“Watch what people do, not what they say,” is a poignant piece of advice applicable to so many facets of life. Relative to investing, paying attention to the data can reveal fundamentals absent from the rhetoric.

Not too long ago, figures were hard to come by. Information was either not tracked, not readily available, often required data research subscriptions or was buried in months-old reports. The focus on data collection in the modern age has transformed investment strategy tools. Specifically, some data referred to as “high-frequency data” offers an almost real time assessment of what’s going on.

Consumers make up about 2/3rds of the U.S. economy, hence tracking their interests and spending habits is a high priority for investment strategies. Recent high-frequency data such as hotel occupancy, dining outside the home and passenger travel have seen huge upticks. We can refer to this as a “reopen trade.” Omicron dampened holiday spirits, added to the winter blues, and suppressed experiences. The corollary is a rebound as Omicron subsides, restrictions are relaxed, and spring fever enters the picture. The most recent retail spending data1 far exceeded expectations. Despite conflict on the other side of the world, consumers are ready to get out and do what consumers do best.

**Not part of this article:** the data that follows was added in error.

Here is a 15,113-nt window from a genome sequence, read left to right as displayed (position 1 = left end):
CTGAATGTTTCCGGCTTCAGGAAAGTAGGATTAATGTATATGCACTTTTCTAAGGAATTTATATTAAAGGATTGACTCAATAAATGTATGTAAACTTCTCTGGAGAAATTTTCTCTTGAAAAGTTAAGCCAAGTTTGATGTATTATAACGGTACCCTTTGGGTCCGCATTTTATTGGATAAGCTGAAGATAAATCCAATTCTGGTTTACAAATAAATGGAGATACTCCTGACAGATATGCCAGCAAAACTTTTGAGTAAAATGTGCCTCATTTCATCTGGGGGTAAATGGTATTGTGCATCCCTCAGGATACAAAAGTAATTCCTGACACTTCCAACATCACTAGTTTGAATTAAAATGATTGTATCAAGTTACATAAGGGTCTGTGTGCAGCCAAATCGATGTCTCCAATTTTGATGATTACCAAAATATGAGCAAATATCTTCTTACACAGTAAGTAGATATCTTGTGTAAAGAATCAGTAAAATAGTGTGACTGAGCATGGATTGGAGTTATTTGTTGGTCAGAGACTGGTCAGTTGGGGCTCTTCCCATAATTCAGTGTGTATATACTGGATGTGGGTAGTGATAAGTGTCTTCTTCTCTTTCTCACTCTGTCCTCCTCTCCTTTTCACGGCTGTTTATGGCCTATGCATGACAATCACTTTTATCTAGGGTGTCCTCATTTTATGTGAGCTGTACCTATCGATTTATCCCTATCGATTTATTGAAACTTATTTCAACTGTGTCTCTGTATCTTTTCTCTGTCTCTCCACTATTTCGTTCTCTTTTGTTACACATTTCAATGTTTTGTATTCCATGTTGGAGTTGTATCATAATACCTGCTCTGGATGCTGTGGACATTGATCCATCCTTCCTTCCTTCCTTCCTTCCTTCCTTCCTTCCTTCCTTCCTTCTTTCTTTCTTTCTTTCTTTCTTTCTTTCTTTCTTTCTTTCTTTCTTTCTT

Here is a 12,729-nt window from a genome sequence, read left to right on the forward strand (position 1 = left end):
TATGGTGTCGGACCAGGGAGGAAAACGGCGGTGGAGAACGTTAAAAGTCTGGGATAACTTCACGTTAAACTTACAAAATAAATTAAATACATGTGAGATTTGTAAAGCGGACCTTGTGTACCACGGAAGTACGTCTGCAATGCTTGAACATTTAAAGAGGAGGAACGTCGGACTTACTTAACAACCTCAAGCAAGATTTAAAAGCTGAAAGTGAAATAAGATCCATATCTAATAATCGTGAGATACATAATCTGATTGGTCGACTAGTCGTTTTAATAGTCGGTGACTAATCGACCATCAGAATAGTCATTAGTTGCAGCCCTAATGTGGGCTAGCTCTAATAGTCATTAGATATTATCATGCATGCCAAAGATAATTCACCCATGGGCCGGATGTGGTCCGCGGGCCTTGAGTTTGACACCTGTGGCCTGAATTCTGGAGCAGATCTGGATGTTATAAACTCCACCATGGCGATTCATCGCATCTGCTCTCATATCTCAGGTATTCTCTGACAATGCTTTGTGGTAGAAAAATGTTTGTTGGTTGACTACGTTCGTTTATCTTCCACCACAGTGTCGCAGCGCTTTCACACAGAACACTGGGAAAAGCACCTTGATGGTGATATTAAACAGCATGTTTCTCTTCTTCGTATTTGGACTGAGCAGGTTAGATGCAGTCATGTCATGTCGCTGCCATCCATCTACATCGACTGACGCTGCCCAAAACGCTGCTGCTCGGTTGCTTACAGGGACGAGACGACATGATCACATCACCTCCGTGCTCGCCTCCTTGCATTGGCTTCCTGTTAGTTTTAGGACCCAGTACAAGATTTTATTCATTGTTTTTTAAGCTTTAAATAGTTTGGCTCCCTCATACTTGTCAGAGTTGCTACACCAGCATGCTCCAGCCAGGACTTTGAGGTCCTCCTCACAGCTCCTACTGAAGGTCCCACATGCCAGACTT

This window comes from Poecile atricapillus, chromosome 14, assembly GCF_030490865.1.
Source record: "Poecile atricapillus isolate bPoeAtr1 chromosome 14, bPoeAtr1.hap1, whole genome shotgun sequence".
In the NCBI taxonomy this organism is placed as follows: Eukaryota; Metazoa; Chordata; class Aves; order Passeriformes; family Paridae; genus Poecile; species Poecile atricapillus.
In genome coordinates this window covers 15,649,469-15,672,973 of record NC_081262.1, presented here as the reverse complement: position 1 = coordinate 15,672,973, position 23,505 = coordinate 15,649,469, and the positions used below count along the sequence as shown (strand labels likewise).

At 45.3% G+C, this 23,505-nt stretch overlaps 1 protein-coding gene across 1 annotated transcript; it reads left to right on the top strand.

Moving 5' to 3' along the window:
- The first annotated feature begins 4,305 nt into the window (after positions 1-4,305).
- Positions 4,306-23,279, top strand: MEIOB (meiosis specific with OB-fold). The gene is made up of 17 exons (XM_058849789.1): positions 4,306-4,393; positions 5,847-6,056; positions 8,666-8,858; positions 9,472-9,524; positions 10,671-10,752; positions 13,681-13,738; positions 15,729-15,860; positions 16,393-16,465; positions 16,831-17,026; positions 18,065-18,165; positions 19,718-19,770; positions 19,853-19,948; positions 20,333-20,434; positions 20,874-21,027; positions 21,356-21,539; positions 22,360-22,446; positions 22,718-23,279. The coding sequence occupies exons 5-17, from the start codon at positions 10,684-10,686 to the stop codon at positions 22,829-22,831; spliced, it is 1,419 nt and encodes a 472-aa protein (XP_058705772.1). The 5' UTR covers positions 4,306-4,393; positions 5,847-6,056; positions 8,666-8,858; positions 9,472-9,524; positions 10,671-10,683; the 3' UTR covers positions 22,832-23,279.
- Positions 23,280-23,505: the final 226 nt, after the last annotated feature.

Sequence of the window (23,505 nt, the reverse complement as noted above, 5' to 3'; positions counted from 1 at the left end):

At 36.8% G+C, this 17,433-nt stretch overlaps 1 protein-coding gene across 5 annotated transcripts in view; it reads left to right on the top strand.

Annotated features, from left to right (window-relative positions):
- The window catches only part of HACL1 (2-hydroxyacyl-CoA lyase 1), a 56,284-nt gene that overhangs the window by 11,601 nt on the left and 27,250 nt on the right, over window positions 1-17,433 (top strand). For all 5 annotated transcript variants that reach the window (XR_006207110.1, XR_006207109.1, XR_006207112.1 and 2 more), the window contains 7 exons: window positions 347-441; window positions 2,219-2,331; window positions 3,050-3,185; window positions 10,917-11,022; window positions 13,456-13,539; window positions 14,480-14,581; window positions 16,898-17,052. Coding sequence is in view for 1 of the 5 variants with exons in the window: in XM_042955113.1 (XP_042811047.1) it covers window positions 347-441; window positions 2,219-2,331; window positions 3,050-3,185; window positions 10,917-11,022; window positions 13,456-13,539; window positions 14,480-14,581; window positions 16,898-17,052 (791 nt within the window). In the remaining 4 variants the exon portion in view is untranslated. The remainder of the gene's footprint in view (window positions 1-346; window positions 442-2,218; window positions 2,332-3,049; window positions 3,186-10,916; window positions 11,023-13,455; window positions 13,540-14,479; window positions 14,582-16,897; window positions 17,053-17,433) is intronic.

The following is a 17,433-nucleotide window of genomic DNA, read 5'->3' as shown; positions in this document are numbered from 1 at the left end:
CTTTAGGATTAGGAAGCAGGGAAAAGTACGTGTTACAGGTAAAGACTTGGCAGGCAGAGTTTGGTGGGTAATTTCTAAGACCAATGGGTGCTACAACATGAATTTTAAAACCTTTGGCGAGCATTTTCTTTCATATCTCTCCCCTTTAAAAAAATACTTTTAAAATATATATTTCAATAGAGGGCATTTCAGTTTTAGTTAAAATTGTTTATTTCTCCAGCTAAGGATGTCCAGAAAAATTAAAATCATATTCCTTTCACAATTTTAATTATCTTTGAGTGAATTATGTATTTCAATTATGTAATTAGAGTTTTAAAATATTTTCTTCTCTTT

A broader look at the financial health of consumers seems poised to support their spending desires. In short, consumers are flush with cash, due to a hangover from last year’s fiscal policy and lack of spending during Omicron. Even with employers filling vacant positions, jobs are plentiful. The constrained labor supply gives job seekers the courage to command higher wages. Since consumers are workers, higher wages should contribute to spending fodder. Admittedly, higher wages also contribute to systemic inflationary pressure.

Much of the comments are centered around U.S. consumers, however similar trends are developing outside the U.S. The extremely contagious Omicron was also far less fatal. The silver lining is a much higher global vaccination rate and naturally attained antibodies, giving global citizens more courage to venture outside the home. Data outside the U.S. shows a similar spring awakening taking hold.

The sticky wicket is the Russian offensive. A prolonged involvement is likely to dampen the above-mentioned cheer with consumers across the pond being more sensitive for obvious reasons. Secondarily, the Federal Reserve (Fed) is set to raise rates with recent comments by Fed Chairman, Jerome Powell, signaling a 0.25% raise during the next Fed meeting on March 16th and fulfilling the financial markets expectations with a 99.8% probability2 as of this typing.

The opinions expressed are those of Heritage Financial and not necessarily those of Lincoln Financial Advisors Corp.

1U.S. Census Bureau

2CME Group, cmegroup.com